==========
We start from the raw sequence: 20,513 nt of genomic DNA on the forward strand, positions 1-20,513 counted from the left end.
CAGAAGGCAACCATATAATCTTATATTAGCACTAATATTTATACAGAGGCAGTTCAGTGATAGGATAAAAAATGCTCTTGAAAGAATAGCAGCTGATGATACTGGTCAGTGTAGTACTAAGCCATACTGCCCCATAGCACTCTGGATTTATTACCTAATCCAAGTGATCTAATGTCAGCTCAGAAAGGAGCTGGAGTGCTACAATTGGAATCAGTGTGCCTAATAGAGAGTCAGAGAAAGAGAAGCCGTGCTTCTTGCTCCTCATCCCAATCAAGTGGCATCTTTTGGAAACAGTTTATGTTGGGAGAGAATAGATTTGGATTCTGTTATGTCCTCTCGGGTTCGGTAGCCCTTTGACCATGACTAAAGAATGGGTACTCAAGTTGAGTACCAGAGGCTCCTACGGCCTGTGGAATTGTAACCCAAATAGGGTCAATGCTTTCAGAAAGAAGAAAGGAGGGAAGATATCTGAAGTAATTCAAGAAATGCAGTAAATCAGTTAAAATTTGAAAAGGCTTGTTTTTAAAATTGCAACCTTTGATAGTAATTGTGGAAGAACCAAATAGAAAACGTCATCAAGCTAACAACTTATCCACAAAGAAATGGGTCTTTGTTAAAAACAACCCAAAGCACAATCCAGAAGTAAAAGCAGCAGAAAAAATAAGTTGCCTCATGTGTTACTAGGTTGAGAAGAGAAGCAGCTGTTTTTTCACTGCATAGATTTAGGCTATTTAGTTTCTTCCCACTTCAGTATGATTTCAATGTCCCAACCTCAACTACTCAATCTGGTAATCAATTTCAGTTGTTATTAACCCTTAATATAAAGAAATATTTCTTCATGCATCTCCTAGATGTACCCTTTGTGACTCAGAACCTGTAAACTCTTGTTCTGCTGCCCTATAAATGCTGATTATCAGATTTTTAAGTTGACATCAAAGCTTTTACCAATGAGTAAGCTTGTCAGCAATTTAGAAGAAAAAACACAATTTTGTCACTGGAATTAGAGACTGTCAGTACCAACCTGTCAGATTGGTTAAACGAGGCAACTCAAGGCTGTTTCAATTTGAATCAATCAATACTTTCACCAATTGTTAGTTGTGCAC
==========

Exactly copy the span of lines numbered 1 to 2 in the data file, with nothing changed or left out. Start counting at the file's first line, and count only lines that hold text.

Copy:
We start from the raw sequence: 20,513 nt of genomic DNA on the forward strand, positions 1-20,513 counted from the left end.
CAGAAGGCAACCATATAATCTTATATTAGCACTAATATTTATACAGAGGCAGTTCAGTGATAGGATAAAAAATGCTCTTGAAAGAATAGCAGCTGATGATACTGGTCAGTGTAGTACTAAGCCATACTGCCCCATAGCACTCTGGATTTATTACCTAATCCAAGTGATCTAATGTCAGCTCAGAAAGGAGCTGGAGTGCTACAATTGGAATCAGTGTGCCTAATAGAGAGTCAGAGAAAGAGAAGCCGTGCTTCTTGCTCCTCATCCCAATCAAGTGGCATCTTTTGGAAACAGTTTATGTTGGGAGAGAATAGATTTGGATTCTGTTATGTCCTCTCGGGTTCGGTAGCCCTTTGACCATGACTAAAGAATGGGTACTCAAGTTGAGTACCAGAGGCTCCTACGGCCTGTGGAATTGTAACCCAAATAGGGTCAATGCTTTCAGAAAGAAGAAAGGAGGGAAGATATCTGAAGTAATTCAAGAAATGCAGTAAATCAGTTAAAATTTGAAAAGGCTTGTTTTTAAAATTGCAACCTTTGATAGTAATTGTGGAAGAACCAAATAGAAAACGTCATCAAGCTAACAACTTATCCACAAAGAAATGGGTCTTTGTTAAAAACAACCCAAAGCACAATCCAGAAGTAAAAGCAGCAGAAAAAATAAGTTGCCTCATGTGTTACTAGGTTGAGAAGAGAAGCAGCTGTTTTTTCACTGCATAGATTTAGGCTATTTAGTTTCTTCCCACTTCAGTATGATTTCAATGTCCCAACCTCAACTACTCAATCTGGTAATCAATTTCAGTTGTTATTAACCCTTAATATAAAGAAATATTTCTTCATGCATCTCCTAGATGTACCCTTTGTGACTCAGAACCTGTAAACTCTTGTTCTGCTGCCCTATAAATGCTGATTATCAGATTTTTAAGTTGACATCAAAGCTTTTACCAATGAGTAAGCTTGTCAGCAATTTAGAAGAAAAAACACAATTTTGTCACTGGAATTAGAGACTGTCAGTACCAACCTGTCAGATTGGTTAAACGAGGCAACTCAAGGCTGTTTCAATTTGAATCAATCAATACTTTCACCAATTGTTAGTTGTGCAC